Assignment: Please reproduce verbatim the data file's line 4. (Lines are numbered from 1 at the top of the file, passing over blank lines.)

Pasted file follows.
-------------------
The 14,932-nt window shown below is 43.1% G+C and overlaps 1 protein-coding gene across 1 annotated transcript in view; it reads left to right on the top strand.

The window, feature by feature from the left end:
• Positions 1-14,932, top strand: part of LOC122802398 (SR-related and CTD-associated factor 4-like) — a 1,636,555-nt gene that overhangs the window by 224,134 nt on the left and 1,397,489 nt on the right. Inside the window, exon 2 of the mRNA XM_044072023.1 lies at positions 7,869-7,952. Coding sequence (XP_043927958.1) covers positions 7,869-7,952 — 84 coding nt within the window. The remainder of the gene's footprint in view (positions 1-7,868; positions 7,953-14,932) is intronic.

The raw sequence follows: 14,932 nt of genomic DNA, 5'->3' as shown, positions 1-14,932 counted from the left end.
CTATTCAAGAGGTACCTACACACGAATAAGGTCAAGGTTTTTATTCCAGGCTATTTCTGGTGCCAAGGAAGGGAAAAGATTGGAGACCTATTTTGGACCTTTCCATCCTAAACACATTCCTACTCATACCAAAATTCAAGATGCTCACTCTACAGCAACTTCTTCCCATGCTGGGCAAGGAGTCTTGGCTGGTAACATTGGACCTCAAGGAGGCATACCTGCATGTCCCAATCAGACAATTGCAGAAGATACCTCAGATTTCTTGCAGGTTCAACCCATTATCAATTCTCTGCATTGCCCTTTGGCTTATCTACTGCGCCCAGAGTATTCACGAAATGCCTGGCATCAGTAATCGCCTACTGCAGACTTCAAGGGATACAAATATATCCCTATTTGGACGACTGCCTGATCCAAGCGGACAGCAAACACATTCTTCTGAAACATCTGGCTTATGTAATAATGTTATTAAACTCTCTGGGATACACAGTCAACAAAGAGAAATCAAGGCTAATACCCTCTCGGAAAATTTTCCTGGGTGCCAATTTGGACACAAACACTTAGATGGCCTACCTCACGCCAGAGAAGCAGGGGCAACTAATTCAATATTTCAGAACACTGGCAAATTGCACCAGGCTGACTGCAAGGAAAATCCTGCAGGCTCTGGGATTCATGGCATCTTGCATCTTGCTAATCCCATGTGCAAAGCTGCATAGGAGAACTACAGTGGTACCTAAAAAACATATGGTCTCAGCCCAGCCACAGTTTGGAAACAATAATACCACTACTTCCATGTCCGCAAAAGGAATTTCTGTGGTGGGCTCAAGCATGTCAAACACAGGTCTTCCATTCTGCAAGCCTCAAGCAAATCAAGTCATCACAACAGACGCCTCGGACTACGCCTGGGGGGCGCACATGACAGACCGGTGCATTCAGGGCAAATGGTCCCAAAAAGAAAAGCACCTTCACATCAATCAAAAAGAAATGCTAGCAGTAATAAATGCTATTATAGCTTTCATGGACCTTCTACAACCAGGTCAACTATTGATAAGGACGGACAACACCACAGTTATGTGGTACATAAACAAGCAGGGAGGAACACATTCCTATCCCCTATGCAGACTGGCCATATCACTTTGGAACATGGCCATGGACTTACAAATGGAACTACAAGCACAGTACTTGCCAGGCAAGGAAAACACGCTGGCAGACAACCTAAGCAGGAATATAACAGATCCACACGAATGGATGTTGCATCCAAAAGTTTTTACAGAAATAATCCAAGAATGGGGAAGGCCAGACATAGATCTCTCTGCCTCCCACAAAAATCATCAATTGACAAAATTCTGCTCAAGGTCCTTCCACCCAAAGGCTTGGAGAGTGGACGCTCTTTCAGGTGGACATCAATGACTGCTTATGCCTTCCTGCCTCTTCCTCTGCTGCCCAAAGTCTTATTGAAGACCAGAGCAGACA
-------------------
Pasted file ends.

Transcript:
The raw sequence follows: 14,932 nt of genomic DNA, 5'->3' as shown, positions 1-14,932 counted from the left end.